Boiling down birch syrup
The different types of
sugars in birch sap compared to maple sap make birch syrup a little
trickier to boil down. It's imperative not to allow the developing syrup
to get above 200 degrees Fahrenheit with birch sap unless you want the
sugars to caramelize, darkening the color and impacting the flavor. In
addition, it's a bit trickier to know when birch syrup is done since it
doesn't get as thick as maple syrup, so you'll need to make your best
guess, then weigh the finished product to determine how close you are to
the optimal 11 pounds per gallon.
to be notified when new comments are posted on this page? Click on the
RSS button after you add a comment to subscribe to the comment feed, or simply check the box beside "email replies to me" while writing your comment.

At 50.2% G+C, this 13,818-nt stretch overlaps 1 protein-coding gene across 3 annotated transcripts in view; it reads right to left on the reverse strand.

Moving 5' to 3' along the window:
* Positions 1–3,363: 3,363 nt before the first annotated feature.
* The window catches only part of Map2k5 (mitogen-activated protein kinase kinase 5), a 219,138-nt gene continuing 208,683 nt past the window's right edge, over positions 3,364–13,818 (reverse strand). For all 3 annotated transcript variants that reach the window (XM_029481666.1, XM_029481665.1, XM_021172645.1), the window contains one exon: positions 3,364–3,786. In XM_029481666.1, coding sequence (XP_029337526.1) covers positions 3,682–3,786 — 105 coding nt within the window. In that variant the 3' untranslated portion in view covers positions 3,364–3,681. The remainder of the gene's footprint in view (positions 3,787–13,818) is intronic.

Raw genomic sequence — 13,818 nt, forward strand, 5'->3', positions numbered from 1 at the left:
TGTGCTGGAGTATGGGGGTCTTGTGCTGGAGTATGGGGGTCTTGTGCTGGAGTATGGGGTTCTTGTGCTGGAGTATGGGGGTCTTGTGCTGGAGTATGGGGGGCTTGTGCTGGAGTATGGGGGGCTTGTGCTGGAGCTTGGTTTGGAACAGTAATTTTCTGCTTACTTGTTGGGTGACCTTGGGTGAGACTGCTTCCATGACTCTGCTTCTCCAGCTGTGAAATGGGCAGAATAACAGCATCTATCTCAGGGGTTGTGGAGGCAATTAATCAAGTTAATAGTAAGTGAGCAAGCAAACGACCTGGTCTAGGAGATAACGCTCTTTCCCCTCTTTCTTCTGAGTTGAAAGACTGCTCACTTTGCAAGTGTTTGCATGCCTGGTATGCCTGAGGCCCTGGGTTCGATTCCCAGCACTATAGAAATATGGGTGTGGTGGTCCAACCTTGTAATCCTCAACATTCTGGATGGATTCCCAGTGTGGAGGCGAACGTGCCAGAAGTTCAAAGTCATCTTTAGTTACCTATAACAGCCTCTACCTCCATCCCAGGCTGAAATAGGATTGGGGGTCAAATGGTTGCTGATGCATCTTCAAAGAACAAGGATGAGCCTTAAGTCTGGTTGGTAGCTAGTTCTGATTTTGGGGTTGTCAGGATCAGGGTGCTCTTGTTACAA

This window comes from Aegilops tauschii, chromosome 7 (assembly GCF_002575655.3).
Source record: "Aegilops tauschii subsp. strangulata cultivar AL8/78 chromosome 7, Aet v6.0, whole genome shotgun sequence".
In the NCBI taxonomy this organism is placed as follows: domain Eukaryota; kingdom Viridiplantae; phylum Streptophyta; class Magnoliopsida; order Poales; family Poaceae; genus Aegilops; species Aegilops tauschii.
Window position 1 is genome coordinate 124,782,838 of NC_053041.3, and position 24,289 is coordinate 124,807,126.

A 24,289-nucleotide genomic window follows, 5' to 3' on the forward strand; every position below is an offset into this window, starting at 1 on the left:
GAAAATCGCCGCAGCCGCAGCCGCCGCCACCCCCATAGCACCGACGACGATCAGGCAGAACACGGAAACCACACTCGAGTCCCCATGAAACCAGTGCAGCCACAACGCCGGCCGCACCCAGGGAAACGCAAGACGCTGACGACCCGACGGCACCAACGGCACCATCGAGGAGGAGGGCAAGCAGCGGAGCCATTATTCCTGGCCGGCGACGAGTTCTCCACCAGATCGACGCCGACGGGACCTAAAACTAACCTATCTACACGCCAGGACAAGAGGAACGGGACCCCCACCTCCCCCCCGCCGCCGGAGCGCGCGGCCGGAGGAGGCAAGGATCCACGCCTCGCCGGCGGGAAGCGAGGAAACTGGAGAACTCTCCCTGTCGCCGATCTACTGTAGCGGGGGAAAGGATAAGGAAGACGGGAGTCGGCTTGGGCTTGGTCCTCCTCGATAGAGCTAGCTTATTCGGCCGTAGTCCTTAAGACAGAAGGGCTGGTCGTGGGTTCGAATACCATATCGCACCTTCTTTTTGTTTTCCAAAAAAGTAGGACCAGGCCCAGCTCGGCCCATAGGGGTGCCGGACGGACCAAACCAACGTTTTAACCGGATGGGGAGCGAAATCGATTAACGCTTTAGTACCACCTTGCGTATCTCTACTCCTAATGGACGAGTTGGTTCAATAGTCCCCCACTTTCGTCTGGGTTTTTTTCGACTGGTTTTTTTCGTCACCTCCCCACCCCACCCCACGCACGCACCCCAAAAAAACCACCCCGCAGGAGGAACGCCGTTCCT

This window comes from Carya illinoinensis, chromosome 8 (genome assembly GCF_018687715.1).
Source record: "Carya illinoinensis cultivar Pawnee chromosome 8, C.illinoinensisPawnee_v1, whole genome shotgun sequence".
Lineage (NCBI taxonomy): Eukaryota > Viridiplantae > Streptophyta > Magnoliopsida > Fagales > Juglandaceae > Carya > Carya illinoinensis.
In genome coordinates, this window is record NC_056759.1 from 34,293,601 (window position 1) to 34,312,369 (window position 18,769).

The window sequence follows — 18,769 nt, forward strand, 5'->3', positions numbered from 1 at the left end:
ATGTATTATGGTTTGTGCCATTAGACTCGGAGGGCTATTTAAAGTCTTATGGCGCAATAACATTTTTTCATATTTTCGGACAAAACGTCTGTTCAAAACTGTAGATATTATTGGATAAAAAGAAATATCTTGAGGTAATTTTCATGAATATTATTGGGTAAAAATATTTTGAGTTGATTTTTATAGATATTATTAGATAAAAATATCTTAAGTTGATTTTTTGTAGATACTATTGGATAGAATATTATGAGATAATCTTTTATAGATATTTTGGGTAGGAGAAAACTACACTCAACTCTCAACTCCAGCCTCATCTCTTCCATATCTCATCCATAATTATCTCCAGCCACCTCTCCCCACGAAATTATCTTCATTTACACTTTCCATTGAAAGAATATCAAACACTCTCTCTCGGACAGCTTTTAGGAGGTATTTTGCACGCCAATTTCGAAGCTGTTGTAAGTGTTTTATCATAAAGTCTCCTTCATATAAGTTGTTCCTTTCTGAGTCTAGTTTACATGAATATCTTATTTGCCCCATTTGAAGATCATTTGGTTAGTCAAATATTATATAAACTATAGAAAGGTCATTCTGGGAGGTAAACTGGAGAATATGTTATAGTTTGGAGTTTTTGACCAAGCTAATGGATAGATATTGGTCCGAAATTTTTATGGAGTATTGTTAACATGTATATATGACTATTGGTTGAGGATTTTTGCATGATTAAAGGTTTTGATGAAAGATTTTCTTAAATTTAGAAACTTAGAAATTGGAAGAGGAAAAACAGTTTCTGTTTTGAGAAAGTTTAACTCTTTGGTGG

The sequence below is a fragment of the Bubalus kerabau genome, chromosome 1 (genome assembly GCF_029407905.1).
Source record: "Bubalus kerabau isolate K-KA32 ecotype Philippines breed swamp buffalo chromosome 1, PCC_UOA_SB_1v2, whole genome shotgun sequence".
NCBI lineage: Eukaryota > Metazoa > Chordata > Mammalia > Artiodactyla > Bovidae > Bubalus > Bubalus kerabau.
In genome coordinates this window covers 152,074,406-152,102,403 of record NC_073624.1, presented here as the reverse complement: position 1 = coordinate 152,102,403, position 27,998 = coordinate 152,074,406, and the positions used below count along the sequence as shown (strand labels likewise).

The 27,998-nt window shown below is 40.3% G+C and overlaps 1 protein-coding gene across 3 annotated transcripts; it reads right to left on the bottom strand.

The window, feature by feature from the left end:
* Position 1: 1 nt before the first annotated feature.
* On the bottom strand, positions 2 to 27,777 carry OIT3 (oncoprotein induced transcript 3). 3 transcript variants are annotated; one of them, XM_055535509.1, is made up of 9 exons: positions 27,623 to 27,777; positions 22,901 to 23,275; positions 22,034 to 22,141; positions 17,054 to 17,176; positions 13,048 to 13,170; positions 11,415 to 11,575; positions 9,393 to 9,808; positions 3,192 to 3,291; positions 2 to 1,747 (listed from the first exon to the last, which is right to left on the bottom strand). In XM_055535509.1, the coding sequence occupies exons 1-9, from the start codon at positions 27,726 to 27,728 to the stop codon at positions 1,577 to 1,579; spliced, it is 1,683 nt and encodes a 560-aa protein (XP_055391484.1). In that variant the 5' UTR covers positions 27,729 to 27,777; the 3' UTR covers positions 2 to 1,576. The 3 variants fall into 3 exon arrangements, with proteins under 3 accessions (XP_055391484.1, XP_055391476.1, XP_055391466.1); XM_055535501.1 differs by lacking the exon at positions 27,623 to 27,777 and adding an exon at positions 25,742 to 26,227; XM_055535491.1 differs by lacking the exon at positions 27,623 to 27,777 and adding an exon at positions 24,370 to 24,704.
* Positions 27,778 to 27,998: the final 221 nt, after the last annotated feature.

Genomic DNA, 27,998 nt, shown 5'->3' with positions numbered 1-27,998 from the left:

our birch tree started running hard when the warm weather came around,
and several days in a row of 1.75-gallon yields gave me enough condensed
sap to try my hand at syrup making. I ended up with about a quarter of a
cup of syrup from three gallons of sap, at a weight of 3.3 ounces for
the final product, which means I actually cooked the liquid down a bit
further than is optimal (even though the syrup still looked pretty
runny, even when cool). This equates to about 192 gallons of sap per
gallon of syrup, requiring half again as much boiling down as even the box-elder sap we experimented with last month and three times as much boiling as our sugar maple sap.
With a larger supply of
syrup on hand, we were able to try out a more in-depth tasting, this
time substituting birch syrup for the sorghum molasses in our favorite
oatmeal cookie bar recipe. The result was delectable! I'll include the
recipe in my upcoming ebook, Farmstead Feast: Spring, due out in March, but if you'd like some farm-friendly recipes while you wait, Farmstead Feast: Winter is still for sale for only 99 cents. Enjoy!